[Bf-committers] Blender on Windows - some thoughts about XP and 32bit
blender at dingto.org
Thu Dec 5 15:07:18 CET 2013
I want to share my opinion about some things regarding Blender on Windows.
Please note: This is just my own opinion and no decision of any kind has
been made here, so please don't panic. I'd like to get the opinion from
the other active Blender developers here.
1) Windows XP
Windows XP is 13 years old and even Microsoft itself drops support for
it once and for all in April 2014.
Sometimes we have bugs that only happen on XP, we have some (little)
special code in libraries such as OIIO for example to support XP....
I think it's time to fade out the support for it. If a vendor (in this
Microsoft) doesn't even support its product any longer, why should a
third party do it? Also on a side note, XP has a lot of security holes
by now and they won't be patched. Microsoft itself expresses a clear
warning to users:
It should be easy to keep the binaries working, but on a support level
(Support in bug tracker, system requirements on blender.org) I suggest
to mark XP as "not officially supported any longer".
2) 32 bit
Dropping 32 bit for the Windows platform is nothing that should happen
soon, I guess some people still use Windows Vista and 7 with 32bit OS.
Nevertheless, if we take a look at our minimal system requirements:
http://www.blender.org/download/requirements/ , it mentions a Dual Core
CPU with SSE2 support. Afaik all those CPUs support 64bit instructions
so no new hardware would be required, just a OS update.
Also, there is always Linux, if people want to keep using older hardware
but cannot afford an update to Windows 7/8.
3) Problems and chances
So, why do I bring up this topic? This has several reasons.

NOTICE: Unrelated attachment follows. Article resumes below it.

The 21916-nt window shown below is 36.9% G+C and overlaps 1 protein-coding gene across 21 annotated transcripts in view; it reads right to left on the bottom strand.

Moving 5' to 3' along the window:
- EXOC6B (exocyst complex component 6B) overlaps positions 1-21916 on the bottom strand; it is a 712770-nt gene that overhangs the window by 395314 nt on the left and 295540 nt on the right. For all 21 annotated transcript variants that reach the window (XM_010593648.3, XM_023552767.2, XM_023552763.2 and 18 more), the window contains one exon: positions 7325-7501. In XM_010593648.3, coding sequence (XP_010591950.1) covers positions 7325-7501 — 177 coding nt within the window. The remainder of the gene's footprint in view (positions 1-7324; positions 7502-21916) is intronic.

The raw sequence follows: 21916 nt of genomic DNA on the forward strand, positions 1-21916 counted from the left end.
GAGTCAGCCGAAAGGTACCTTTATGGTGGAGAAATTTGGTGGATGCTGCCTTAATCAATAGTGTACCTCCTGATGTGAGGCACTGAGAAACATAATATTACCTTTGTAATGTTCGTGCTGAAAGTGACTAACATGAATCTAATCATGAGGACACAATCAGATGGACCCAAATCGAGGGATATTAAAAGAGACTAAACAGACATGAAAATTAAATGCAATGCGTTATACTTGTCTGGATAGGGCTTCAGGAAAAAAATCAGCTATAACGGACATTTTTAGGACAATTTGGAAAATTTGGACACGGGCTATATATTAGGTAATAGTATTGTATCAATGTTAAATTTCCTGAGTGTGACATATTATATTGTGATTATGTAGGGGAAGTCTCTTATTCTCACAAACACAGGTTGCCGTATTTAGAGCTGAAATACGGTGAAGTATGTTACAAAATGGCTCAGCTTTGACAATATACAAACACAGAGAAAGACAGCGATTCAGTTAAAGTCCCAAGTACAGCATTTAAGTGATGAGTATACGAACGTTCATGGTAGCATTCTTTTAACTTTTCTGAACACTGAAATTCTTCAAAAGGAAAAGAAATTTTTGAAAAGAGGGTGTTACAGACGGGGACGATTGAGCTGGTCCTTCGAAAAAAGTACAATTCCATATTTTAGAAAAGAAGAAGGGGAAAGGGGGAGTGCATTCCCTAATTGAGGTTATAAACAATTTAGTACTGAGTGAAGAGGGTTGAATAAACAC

Windows developer team is quite small already, compared to Linux/OS X
platform. I think we have some devs who develop on it but actual
platform maintenance (libraries, release builds) is done by 2-3 people
max. And I don't think any of us is still using a XP/32bit setup.
Personally I don't use 32bit systems for several years already, and I
would be very happy if someone could take over support for that. It just
takes a lot of time to compile libs (like recently new OIIO/OSL) for 32
bit as well, fix (compile) errors, build 32 bit Blender, run some tests
and make sure it works all fine.
Using a 5 year old compiler is a bad thing. Not only can we get a much
better performance for (Cycles) Rendering for example, by using a recent
version (like MSVC 2012), we could also get rid of some special code in
our libraries and patches which we added just to make it compile on this
MSVC 2012 is 20% faster in Cycles rendering afaik, so we don't talk
about some tiny numbers here.
So, why didn't we update yet? Lack of Windows developers and time.
Especially if we have to build/update *all* libs for both x64/32 and
make sure it runs smooth everywhere, this is just a boring task no one
really wants to do.
Jürgen did a great job with his work on vc2012 libs, but I think he is
busy lately and some things need to be finished here still before we
could switch to this for official releases.
Other 3D applications already dropped support for Windows XP and/or
This is of course no real reason, but a pretty clear indication.
4) Possible plan
Blender 2.70: Last version with official support for Windows XP, after
the release we remove it from blender.org (system requirements info
text) and fade out support in the bug tracker.
Blender 2.71 and above: Binaries will probably still run fine on XP, but
it might break at some point.
Blender 2.70: Add a notice on blender.org, that we highly recommend
using a 64bit operating system for best performance and best support.
And again, I'd like to hand over the support for Windows 32 bit to
someone else, preferably someone who actually is *on* this platform and
can test issues as well.
Sorry for the long mail and I hope you don't misinterpret this. I am
very well aware of people living in poor countries who cannot update
easily, but at the same time we also have to look forward and stop
supporting ancient technology.
More information about the Bf-committers